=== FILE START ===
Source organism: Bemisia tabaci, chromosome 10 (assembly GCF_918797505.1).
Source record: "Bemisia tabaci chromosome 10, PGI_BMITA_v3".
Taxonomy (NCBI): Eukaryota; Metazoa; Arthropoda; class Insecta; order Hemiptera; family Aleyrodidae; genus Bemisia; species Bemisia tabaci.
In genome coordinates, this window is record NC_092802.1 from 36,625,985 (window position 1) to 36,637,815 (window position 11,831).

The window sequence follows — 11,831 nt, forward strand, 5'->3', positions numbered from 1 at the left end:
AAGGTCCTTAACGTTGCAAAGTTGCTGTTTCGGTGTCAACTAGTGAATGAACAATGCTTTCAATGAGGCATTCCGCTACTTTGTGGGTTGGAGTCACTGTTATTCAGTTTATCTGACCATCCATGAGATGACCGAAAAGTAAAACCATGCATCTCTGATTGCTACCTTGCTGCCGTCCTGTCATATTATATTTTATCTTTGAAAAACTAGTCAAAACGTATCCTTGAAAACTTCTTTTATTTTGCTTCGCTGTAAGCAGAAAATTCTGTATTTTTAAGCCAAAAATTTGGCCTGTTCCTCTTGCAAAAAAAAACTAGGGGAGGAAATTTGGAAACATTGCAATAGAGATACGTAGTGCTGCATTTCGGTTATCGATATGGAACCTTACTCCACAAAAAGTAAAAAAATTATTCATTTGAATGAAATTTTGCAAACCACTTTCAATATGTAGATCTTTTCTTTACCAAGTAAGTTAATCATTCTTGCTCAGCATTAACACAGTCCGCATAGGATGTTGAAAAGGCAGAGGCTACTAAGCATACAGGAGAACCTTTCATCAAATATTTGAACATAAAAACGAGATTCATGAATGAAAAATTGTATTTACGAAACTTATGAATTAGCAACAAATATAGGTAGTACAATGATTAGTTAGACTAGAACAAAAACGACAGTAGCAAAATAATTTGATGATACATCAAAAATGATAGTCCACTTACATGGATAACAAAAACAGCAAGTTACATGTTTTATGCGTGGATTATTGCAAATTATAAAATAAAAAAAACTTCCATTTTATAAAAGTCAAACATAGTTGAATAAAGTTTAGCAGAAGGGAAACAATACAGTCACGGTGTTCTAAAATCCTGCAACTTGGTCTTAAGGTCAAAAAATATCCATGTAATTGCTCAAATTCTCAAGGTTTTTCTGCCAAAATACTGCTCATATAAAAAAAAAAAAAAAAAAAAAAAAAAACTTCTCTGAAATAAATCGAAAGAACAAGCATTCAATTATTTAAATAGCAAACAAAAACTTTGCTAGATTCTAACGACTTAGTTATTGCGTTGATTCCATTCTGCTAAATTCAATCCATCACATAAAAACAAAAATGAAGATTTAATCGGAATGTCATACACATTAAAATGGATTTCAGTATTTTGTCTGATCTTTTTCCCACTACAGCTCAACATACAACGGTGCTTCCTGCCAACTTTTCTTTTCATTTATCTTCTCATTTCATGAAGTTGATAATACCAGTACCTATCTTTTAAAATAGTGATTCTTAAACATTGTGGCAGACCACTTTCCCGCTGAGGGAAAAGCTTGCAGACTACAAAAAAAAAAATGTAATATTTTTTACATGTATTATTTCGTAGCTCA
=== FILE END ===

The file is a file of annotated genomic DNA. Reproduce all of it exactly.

Source organism: Bemisia tabaci, chromosome 10 (assembly GCF_918797505.1).
Source record: "Bemisia tabaci chromosome 10, PGI_BMITA_v3".
Taxonomy (NCBI): Eukaryota; Metazoa; Arthropoda; class Insecta; order Hemiptera; family Aleyrodidae; genus Bemisia; species Bemisia tabaci.
In genome coordinates, this window is record NC_092802.1 from 36,625,985 (window position 1) to 36,637,815 (window position 11,831).

The window sequence follows — 11,831 nt, forward strand, 5'->3', positions numbered from 1 at the left end:
AAGGTCCTTAACGTTGCAAAGTTGCTGTTTCGGTGTCAACTAGTGAATGAACAATGCTTTCAATGAGGCATTCCGCTACTTTGTGGGTTGGAGTCACTGTTATTCAGTTTATCTGACCATCCATGAGATGACCGAAAAGTAAAACCATGCATCTCTGATTGCTACCTTGCTGCCGTCCTGTCATATTATATTTTATCTTTGAAAAACTAGTCAAAACGTATCCTTGAAAACTTCTTTTATTTTGCTTCGCTGTAAGCAGAAAATTCTGTATTTTTAAGCCAAAAATTTGGCCTGTTCCTCTTGCAAAAAAAAACTAGGGGAGGAAATTTGGAAACATTGCAATAGAGATACGTAGTGCTGCATTTCGGTTATCGATATGGAACCTTACTCCACAAAAAGTAAAAAAATTATTCATTTGAATGAAATTTTGCAAACCACTTTCAATATGTAGATCTTTTCTTTACCAAGTAAGTTAATCATTCTTGCTCAGCATTAACACAGTCCGCATAGGATGTTGAAAAGGCAGAGGCTACTAAGCATACAGGAGAACCTTTCATCAAATATTTGAACATAAAAACGAGATTCATGAATGAAAAATTGTATTTACGAAACTTATGAATTAGCAACAAATATAGGTAGTACAATGATTAGTTAGACTAGAACAAAAACGACAGTAGCAAAATAATTTGATGATACATCAAAAATGATAGTCCACTTACATGGATAACAAAAACAGCAAGTTACATGTTTTATGCGTGGATTATTGCAAATTATAAAATAAAAAAAACTTCCATTTTATAAAAGTCAAACATAGTTGAATAAAGTTTAGCAGAAGGGAAACAATACAGTCACGGTGTTCTAAAATCCTGCAACTTGGTCTTAAGGTCAAAAAATATCCATGTAATTGCTCAAATTCTCAAGGTTTTTCTGCCAAAATACTGCTCATATAAAAAAAAAAAAAAAAAAAAAAAAAAACTTCTCTGAAATAAATCGAAAGAACAAGCATTCAATTATTTAAATAGCAAACAAAAACTTTGCTAGATTCTAACGACTTAGTTATTGCGTTGATTCCATTCTGCTAAATTCAATCCATCACATAAAAACAAAAATGAAGATTTAATCGGAATGTCATACACATTAAAATGGATTTCAGTATTTTGTCTGATCTTTTTCCCACTACAGCTCAACATACAACGGTGCTTCCTGCCAACTTTTCTTTTCATTTATCTTCTCATTTCATGAAGTTGATAATACCAGTACCTATCTTTTAAAATAGTGATTCTTAAACATTGTGGCAGACCACTTTCCCGCTGAGGGAAAAGCTTGCAGACTACAAAAAAAAAAATGTAATATTTTTTACATGTATTATTTCGTAGCTCA